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Who are the best basketball prospects that have yet to play in the NBA?

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Over the course of the next two weeks, Pro Basketball Talk will be rolling out a project that we have been working on for the last month: Ranking the top 50 players five years from now.

Players ranked 46-50 were unveiled today.

You can find that list here.

In the meantime, since it is relevant, here at College Basketball Talk we are going to take a look at the guys that, in 2024, may actually deserve a spot on a top 50 players list that you may not know about just yet.

So without further ado, here are the ten best prospects that have yet to play a game in the professional ranks.

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1. Emoni Bates, Class of 2022

Bates is the shoe-in at No. 1 on this list. Over the years I’ve gotten to know quite a few of the scouts that do recruiting rankings and cover the sport at the high school level. These guys have been in the business for a long time – some for decades – and every single one of them rave about Bates in a way that you don’t often see players get talked about. One called him the best freshman he’s ever scouted. One called him as good as any prospect that he’s scouted in more than 20 years in the business. One called him the best prospect in high school hoops, which is exactly where I have him on this list. Personally, I think that he’s the closest thing that we’ve seen to Kevin Durant since Kevin Durant.

I wrote a story on Bates from Peach Jam back in July, and one of the things that I made sure to note in that story is the danger that comes with this level of hype at this age. Many of the things that are being said about Bates were said about Renardo Sidney at the same age, and we know how that turned out. Part of the reason I’m a little less-hesitant to make such proclamations with Bates is that he has an alpha mentality and competitive streak that you don’t see all that often. So not only does he have the physical tools as a super-skilled, 6-foot-9 scorer with range out to the NBA three-point line, but once he gets on the court, he’s an a–hole in all of the best ways.

2. Cade Cunningham, Class of 2020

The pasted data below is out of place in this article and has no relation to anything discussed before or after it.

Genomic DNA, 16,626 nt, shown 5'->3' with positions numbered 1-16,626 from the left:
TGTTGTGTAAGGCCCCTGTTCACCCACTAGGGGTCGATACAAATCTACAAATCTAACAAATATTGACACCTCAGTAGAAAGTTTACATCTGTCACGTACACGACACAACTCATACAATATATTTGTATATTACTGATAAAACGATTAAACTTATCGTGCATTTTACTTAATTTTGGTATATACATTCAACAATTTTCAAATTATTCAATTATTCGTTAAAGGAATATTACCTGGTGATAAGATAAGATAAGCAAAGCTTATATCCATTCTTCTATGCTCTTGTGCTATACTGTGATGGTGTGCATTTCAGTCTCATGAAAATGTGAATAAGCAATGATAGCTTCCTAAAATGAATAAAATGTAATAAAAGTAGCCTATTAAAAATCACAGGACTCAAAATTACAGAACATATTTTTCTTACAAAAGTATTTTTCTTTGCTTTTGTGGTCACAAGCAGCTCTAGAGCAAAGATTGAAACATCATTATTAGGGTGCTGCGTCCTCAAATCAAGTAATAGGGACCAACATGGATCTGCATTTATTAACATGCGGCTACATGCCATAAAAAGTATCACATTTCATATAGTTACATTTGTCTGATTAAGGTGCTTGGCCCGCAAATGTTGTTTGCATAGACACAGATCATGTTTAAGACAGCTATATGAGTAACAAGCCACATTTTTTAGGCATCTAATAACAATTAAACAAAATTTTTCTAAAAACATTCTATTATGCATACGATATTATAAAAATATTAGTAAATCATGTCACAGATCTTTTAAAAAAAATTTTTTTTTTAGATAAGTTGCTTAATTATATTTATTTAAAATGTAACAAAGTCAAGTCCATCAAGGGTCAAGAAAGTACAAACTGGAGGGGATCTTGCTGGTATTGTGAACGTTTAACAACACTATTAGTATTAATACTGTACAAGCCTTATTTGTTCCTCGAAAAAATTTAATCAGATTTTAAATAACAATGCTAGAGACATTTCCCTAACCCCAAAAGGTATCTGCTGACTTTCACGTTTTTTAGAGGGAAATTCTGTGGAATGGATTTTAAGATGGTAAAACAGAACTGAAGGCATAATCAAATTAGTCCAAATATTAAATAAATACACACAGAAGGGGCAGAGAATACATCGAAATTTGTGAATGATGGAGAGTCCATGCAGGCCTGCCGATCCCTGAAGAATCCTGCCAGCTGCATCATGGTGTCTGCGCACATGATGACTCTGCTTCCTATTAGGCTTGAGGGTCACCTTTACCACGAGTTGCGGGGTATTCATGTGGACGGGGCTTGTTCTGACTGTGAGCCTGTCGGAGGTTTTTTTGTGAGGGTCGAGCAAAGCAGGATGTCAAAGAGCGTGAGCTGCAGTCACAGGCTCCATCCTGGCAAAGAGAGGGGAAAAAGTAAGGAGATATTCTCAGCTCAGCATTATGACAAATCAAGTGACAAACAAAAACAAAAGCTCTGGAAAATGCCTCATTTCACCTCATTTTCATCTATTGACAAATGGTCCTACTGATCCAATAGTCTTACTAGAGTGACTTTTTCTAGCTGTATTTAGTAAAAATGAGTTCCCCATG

Cunningham is tailor-made for modern basketball. He’s a 6-foot-7, 220 pound point forward. He’s a tough, physical and athletic wing that, two years ago, made the transition to playing the point full time. He has the savvy, the maturity and the polish of an NBA veteran. He doesn’t have the highlight reel athleticism of guys like Zion Williamson or Ja Morant, but he has the kind of functional athleticism that will allow him to split the defense, avoid the charge, absorb the contact and finish in traffic. He was the MVP of the EYBL circuit this past season, and if he continues to improve his shooting stroke, there’s a very real chance that he gets picked with the No. 1 pick in the 2021 draft.

I think the best way to phrase it is this: He will likely be the first player to ever get compared to Luka Doncic, and I’m not sure how much more complimentary you can get.

James Wiseman (Elsa/Getty Images)

3. James Wiseman, Memphis

4. Evan Mobley, Class of 2020

I’m listing these two together because they really are quite similar prospects. Both stand 7-foot. Both have the kind of length, mobility and athleticism that should allow them to thrive at the five in the modern NBA. Both of them are capable defenders with the potential to be very, very good with some added strength and a bit of motivation. And both of them are skilled enough where they have the potential of one day doing all four things modern fives are asked to do – protect the rim, switch ball-screens, space the floor to the three-point line, be a lob target as a roll-man in ball-screens.